Although the phrase is not routinely used in the practice of medicine, psychology, or other scientific disciplines (have you ever seen a journal article that concluded, "To a reasonable degree of psychological certainty" we found that X caused Y?), textbooks written to provide guidance to professionals who testify in legal proceedings have offered various definitions. For example, the authors of Effective Medical Testifying: A Handbook for Physicians assert that the phrase means "more likely than not", i.e., 51% probability or more.

Black's Law Dictionary defines the phrase similarly: “A standard requiring a showing that the injury was more likely than not caused by a particular stimulus, based on the general consensus of recognized medical thought.”

However, courts have not always agreed with this definition. For example, the Superior Court of Pennsylvania in Griffen v. University of Pittsburgh ruled that a doctor who indicated that there was a 51% chance that a certain action caused an injury did not provide a sufficient basis for testifying to a reasonable degree of medical certainty. In declaring that 51% certainty was not certainty for the purposes of the law, the Court did not indicate what percentage of certainty is required.

In other cases, it seems that the courts don't care how confident an expert may be about his or her opinion. What matters is that they use the "magic phrase" during their testimony. For example, in a Missouri case:

... a medical doctor testified that he was ninety percent certain as to the causality of a condition. See Bertram v. Wunning, 385 S.W.2d 803, 807 (Mo. Ct. App. 1965), appeal after remand, 417 S.W.2d 120 (Mo. Ct. App. 1967). However, despite giving this high probability, he later retreated when asked to testify as to causation of the condition with “reasonable medical certainty.” In the end, notwithstanding the strong and “practically certain” testimony of the doctor, the Missouri court found the testimony to be insufficient because it lacked the “reasonable certainty” stamp of approval. [2]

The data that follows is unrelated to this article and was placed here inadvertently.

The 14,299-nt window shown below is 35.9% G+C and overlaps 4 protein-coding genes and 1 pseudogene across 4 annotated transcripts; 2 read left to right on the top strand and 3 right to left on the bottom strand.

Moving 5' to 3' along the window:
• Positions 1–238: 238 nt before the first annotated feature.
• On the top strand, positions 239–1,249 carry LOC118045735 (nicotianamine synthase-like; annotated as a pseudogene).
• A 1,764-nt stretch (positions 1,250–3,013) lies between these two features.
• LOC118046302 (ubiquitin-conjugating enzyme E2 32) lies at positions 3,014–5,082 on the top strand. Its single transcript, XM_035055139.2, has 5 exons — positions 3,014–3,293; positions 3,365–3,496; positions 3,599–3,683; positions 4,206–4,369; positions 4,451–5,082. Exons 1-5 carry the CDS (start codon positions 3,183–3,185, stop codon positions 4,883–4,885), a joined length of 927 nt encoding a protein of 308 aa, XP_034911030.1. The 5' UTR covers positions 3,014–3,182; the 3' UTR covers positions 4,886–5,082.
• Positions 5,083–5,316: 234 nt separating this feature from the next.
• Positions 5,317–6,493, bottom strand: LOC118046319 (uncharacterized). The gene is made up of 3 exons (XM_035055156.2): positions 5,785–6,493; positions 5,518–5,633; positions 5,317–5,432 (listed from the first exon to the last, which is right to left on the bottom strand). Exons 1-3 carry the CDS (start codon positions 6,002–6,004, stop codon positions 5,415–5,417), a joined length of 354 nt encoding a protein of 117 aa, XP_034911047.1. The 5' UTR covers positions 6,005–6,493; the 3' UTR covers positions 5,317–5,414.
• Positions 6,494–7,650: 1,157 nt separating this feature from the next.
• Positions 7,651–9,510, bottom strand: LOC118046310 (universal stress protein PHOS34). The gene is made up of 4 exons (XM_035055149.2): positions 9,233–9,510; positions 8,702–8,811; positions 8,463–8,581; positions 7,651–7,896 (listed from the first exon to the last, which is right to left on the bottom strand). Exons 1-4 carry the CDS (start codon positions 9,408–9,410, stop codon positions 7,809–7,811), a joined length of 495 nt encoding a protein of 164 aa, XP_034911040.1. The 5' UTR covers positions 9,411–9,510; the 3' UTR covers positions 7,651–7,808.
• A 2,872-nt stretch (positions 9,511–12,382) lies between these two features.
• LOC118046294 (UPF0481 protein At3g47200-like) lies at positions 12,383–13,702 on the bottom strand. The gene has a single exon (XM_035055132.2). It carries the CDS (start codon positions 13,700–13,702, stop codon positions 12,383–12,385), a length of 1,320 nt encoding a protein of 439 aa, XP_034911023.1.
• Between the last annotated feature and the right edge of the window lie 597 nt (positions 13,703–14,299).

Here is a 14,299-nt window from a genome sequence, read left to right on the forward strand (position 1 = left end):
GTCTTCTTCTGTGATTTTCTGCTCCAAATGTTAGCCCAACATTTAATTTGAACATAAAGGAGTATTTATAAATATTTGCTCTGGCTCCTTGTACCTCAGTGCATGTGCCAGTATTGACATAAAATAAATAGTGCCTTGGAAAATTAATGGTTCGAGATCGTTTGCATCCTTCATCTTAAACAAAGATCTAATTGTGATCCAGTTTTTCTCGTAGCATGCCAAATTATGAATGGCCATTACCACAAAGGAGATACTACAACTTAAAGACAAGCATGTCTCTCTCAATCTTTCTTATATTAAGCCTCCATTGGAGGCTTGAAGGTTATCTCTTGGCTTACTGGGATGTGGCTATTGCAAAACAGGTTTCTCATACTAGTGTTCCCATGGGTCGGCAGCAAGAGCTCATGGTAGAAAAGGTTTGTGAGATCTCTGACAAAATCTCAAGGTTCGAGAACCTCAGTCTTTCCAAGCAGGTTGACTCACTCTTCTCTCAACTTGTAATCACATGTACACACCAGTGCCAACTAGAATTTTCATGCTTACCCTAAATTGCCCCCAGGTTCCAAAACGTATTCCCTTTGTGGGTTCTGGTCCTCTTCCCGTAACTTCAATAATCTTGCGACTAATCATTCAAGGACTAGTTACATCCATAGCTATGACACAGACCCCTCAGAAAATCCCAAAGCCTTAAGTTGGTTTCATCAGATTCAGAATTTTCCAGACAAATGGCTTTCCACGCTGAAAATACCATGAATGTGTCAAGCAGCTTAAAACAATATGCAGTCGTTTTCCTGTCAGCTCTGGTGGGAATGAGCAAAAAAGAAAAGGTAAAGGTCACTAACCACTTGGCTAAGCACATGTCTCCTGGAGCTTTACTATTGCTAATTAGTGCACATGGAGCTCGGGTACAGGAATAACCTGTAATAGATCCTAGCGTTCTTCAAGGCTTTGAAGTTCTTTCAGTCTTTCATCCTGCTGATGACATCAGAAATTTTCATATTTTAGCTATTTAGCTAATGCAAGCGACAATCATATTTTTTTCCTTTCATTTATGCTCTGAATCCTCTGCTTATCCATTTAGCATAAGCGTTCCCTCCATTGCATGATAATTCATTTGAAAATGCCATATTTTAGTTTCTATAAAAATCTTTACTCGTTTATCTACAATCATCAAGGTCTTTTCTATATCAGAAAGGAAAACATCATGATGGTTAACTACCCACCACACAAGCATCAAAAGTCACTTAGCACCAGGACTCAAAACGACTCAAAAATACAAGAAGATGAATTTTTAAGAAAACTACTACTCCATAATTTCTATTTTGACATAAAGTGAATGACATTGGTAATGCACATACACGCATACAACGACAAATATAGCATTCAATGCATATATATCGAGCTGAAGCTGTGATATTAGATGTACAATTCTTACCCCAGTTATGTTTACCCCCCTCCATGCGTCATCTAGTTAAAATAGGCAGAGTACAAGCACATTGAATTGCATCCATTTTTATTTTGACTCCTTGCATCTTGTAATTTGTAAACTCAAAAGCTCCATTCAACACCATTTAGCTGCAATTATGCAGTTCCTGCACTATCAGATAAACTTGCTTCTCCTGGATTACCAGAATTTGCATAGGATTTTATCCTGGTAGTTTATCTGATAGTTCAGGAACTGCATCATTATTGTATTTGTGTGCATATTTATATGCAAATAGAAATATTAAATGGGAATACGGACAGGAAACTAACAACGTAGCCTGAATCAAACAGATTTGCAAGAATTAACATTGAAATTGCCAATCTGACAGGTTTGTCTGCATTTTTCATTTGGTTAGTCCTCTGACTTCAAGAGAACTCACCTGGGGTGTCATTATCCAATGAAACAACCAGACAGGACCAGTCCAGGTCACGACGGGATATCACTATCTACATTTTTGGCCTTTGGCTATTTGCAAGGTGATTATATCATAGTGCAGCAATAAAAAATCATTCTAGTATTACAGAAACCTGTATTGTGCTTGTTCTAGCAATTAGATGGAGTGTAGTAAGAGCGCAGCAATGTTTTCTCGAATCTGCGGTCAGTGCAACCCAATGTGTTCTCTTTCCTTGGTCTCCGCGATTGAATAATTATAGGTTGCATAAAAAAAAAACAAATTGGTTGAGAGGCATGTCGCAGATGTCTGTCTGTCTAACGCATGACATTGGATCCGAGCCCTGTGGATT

Frustration with the inexactness of the phrase has led some to call for a clear-cut, agreed-upon definition.

The American Law Institute (ALI) declared, in its Restatement (Third) of Torts: Liability for Physical and Emotional Harm (§ 28, Comment e, 2010), that the phrase should be specifically defined to mean that an expert's opinion is "more likely than not" accurate. The ALI reasoned that the standard for "reasonable degree of medical certainty" should not exceed the standard of proof considered by juries in tort cases, i.e., a preponderance of the evidence.